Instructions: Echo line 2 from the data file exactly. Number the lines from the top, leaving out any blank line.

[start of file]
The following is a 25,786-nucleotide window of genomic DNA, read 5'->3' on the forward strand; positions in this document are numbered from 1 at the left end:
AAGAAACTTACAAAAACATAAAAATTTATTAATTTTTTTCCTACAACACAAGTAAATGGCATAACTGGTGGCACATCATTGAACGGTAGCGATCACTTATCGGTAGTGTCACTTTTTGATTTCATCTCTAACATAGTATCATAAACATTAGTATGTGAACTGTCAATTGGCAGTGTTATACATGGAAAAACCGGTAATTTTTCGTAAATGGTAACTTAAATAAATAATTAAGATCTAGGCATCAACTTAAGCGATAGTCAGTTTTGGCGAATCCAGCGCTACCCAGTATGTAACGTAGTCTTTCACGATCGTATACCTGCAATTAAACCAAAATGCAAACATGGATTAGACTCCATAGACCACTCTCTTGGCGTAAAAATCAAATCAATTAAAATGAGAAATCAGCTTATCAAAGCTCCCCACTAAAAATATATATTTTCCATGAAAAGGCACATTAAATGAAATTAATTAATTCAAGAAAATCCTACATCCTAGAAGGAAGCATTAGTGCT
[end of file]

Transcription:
AAGAAACTTACAAAAACATAAAAATTTATTAATTTTTTTCCTACAACACAAGTAAATGGCATAACTGGTGGCACATCATTGAACGGTAGCGATCACTTATCGGTAGTGTCACTTTTTGATTTCATCTCTAACATAGTATCATAAACATTAGTATGTGAACTGTCAATTGGCAGTGTTATACATGGAAAAACCGGTAATTTTTCGTAAATGGTAACTTAAATAAATAATTAAGATCTAGGCATCAACTTAAGCGATAGTCAGTTTTGGCGAATCCAGCGCTACCCAGTATGTAACGTAGTCTTTCACGATCGTATACCTGCAATTAAACCAAAATGCAAACATGGATTAGACTCCATAGACCACTCTCTTGGCGTAAAAATCAAATCAATTAAAATGAGAAATCAGCTTATCAAAGCTCCCCACTAAAAATATATATTTTCCATGAAAAGGCACATTAAATGAAATTAATTAATTCAAGAAAATCCTACATCCTAGAAGGAAGCATTAGTGCT